In recent years, researchers have added many factors (such as delay, treatment) to describe the immunological response to infection with HIV and make predictions about their dynamics.[19, 20, 24, 25] Stochasticity, as one of the most important factors in the structure and function of biological systems, has been introduced by a fluctuating environment or other ways. Stochastic HIV models have been concerned with the study of Gaussian noise.[2629] Experimental evidence, particularly in biological virus systems, indicates that most of the noises are not only Gaussian white noise, but also non-Gaussian noise, or bounded noise, or combined Gaussian white noise.[3034] Jiang et al.[35] investigated dynamical behavior of a tumor-growth model with coupling non-Gaussian and Gaussian noise terms. Sebastiano et al.[36] modeled extrinsic fluctuations in biomolecular networks by means of bounded noise. For different cells, there appear different cell growth and decay processes. Thus, we will study the dynamics of the switched HIV model subjected to combined bounded noise and Gaussian white noise, which are introduced by replacing the death rate parameters of healthy cells and infected cells.

The paper is organized as follows. In Section  2, we first outline the extended HIV dynamics model. New threshold conditions are established to examine the disease extinction or persistence from the stochastic switched dynamical view point. In Section  3, numerical simulations are given to illustrate our results. Some conclusions are given in Section  4.

2. The switched HIV model with two types of noise

Consider a family of m different infection rates with the general form Ki with i = 1, 2, ..., m. Assume that the infection rate is modeled as a switching parameter and is governed by a switching rule σ , where σ ∈ { 1, 2, ..., m} is a piecewise constant function of time, continuous from the left. That is, σ = i indicates that the i-th subsystem is activated. Corresponding to the switching rule σ (t), the ik-th subsystem is activated when t ∈ (tk− 1, tk]. Denote the set of all such switching rules by 𝒥 . A switching rule example for the switched infection rate is as follows: suppose that K is equal to K1 in the 1st subsystem and K is equal to K2 in the 2nd subsystem. This gives the following switching rule, as illustrated in Fig.  1:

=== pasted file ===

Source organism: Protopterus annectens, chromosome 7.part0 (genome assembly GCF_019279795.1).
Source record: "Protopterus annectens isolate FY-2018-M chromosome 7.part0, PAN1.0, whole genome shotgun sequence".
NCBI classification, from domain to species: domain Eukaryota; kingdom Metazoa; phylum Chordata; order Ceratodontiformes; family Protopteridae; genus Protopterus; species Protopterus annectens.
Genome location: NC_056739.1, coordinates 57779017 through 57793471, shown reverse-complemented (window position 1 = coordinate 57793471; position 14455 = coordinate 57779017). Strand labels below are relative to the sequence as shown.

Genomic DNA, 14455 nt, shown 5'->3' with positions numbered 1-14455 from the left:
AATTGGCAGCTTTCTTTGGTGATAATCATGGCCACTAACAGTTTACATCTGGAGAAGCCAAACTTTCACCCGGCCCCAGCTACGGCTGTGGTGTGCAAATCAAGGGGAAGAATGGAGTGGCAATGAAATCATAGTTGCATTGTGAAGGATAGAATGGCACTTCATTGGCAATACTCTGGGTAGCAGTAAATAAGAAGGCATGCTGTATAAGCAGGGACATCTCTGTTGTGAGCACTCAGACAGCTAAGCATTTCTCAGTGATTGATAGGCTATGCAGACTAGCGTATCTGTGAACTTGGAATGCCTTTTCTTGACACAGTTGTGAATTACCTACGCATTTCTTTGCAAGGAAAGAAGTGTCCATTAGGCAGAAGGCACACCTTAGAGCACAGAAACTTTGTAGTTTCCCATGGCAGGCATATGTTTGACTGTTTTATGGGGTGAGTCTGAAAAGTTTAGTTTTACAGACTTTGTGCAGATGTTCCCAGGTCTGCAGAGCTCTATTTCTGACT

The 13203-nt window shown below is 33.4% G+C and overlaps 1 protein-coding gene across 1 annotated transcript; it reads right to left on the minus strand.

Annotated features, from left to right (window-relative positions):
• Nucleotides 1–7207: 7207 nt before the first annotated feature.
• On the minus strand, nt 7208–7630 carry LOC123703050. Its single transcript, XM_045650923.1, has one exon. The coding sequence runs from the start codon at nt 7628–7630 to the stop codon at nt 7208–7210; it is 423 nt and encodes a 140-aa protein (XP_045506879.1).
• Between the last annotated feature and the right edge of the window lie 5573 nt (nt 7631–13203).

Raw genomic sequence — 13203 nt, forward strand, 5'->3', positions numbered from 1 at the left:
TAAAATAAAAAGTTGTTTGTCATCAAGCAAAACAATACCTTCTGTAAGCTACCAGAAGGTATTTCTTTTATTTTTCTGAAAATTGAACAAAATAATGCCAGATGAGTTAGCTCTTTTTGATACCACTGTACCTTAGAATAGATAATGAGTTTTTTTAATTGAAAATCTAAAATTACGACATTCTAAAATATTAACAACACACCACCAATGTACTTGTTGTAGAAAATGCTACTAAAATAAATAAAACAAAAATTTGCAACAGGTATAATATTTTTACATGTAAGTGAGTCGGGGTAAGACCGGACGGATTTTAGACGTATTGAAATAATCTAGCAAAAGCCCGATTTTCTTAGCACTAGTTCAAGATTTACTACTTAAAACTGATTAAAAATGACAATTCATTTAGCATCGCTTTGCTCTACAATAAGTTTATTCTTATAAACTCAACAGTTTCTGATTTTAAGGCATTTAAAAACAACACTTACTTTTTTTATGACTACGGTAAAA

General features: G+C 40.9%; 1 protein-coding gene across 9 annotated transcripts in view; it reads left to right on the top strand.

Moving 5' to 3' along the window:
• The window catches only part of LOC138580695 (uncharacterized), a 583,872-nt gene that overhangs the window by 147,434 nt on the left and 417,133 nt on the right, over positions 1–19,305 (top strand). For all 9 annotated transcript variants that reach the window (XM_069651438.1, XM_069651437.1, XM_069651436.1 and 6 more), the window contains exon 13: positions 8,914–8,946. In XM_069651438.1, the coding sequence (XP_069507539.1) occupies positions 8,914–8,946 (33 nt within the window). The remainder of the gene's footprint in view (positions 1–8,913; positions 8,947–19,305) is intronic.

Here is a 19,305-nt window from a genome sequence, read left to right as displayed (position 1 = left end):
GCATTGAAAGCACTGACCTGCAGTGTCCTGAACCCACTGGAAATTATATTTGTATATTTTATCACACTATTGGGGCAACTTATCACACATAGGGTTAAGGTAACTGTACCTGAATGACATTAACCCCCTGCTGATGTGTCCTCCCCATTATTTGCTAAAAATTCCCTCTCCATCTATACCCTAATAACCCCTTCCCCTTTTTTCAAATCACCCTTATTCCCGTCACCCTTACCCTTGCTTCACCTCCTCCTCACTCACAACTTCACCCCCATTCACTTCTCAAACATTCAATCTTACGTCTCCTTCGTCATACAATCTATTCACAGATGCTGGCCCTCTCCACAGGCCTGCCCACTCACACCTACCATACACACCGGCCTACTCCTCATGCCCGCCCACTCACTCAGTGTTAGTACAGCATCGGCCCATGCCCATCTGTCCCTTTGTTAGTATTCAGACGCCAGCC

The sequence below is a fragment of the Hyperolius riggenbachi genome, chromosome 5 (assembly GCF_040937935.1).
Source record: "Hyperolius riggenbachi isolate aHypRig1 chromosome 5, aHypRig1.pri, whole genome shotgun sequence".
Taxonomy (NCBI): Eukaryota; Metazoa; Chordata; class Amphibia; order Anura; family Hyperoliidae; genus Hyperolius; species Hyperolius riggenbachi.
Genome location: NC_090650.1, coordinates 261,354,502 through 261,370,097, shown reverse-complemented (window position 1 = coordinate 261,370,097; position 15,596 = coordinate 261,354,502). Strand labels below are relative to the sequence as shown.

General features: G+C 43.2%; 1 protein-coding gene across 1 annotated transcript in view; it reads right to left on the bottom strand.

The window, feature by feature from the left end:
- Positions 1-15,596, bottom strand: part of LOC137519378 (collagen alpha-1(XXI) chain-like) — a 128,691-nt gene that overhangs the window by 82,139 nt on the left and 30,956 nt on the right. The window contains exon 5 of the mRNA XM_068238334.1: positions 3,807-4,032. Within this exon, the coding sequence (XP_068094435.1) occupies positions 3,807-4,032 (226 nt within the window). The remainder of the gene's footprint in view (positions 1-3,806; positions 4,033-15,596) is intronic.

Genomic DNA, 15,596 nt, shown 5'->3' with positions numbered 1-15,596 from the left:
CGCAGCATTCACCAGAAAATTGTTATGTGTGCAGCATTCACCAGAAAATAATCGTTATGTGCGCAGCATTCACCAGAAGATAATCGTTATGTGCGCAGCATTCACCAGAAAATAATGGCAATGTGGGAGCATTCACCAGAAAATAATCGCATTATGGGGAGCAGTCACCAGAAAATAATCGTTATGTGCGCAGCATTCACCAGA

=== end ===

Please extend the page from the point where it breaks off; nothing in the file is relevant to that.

Fig.  1. The periodic switching rule (2).

Furthermore, assume that the reproductive rate of the infected cells is a switching parameter α i. The switching parameters are also assumed to be governed by the above switching rule σ . Under the above assumptions, this leads to a new switched HIV model,

with the initial conditions T(0) = T0, I(0) = I0, and V(0) = V0. System (3) has a disease-free equilibrium E0 = (S/b, 0, 0), and endemic solution in the i-th subsystem, where satisfy the following equations:

The basic reproduction number R0 becomes an important tool to study the dynamics of epidemic models, and can be defined as the average number of secondary cases produced by a single infective population introduced into an entirely susceptible population. For the switched HIV epidemic model (3), the basic reproduction number R0 can be the spectral radius of a next generation integral operator, R0 = ρ (L), where the next infection operator L is given by[38, 39]

where Φ is a continuous function and P(t, x) is the rate of new infections produced by the infected individuals who were introduced at time tx.

According to the fact that the dynamics of the viral particles are much faster than the dynamics of cells, we make a quasi-steady state assumption for the third equation of system (3) (see Refs.  [1] and [37]), i.e.,

Then system (3) can be rewritten as

This system has a solution Q = (S/b, 0). Introduce randomness into the above model by replacing the parameters b and a by bb + ξ (t) and aa + ϕ W(t). Hence, we obtain the following system:

where ξ (t) is a bounded noise of the form ξ = A sin(Ω t + ϕ W(t) + U). Here A, Ω , and ϕ are positive constants; A and Ω are the amplitude and center frequency of bounded noise; ϕ is an intensity parameter of random frequency; W(t) is the standard Wiener process; and U is a random phase uniformly distributed in [0, 2π ].

Definition 1[40] The population X(t) is said to go to extinction if .

Definition 2[40] The population X(t) is said to be weakly persistent in the mean if .

Lemma 1 Consider system (6) for any initial value , there is a unique solution (T(t), I(t)) on tt0 and the solution will remain in with probability 1, where .

Proof The proof is similar to that in Refs.  [28] and [42], and omitted here.

Note that drugs are commonly prescribed to be taken on a fixed dose, fixed time interval. The effect of the drug varies during the treatment cycle. Consider a periodic switching rule, which is constructed as that of Ref.  [41]. Assume that the switching rule σ satisfies tktk− 1 = ω k with ω k+ m = ω k. Assume that Kk+ m(t) = Kk(t) and Kk(t) = Kk(t + ω ), where ω = ω 1 + ω 2 + · · · + ω m is a period of the switching rule. Denote the set of all switching rules satisfying these properties by 𝒥 periodic ⊂ 𝒥 .